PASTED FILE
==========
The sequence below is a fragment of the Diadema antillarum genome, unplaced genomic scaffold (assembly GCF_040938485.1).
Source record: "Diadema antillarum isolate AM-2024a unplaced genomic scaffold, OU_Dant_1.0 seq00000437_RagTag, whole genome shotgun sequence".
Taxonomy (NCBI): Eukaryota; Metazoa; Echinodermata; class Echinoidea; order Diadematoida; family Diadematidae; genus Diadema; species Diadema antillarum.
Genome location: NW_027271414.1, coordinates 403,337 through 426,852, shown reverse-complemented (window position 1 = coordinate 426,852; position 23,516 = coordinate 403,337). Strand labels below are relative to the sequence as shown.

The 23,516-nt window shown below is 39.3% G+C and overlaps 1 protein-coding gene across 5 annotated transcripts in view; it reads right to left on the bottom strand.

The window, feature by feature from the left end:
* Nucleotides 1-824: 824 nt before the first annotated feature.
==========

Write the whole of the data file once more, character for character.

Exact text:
The sequence below is a fragment of the Diadema antillarum genome, unplaced genomic scaffold (assembly GCF_040938485.1).
Source record: "Diadema antillarum isolate AM-2024a unplaced genomic scaffold, OU_Dant_1.0 seq00000437_RagTag, whole genome shotgun sequence".
Taxonomy (NCBI): Eukaryota; Metazoa; Echinodermata; class Echinoidea; order Diadematoida; family Diadematidae; genus Diadema; species Diadema antillarum.
Genome location: NW_027271414.1, coordinates 403,337 through 426,852, shown reverse-complemented (window position 1 = coordinate 426,852; position 23,516 = coordinate 403,337). Strand labels below are relative to the sequence as shown.

The 23,516-nt window shown below is 39.3% G+C and overlaps 1 protein-coding gene across 5 annotated transcripts in view; it reads right to left on the bottom strand.

The window, feature by feature from the left end:
* Nucleotides 1-824: 824 nt before the first annotated feature.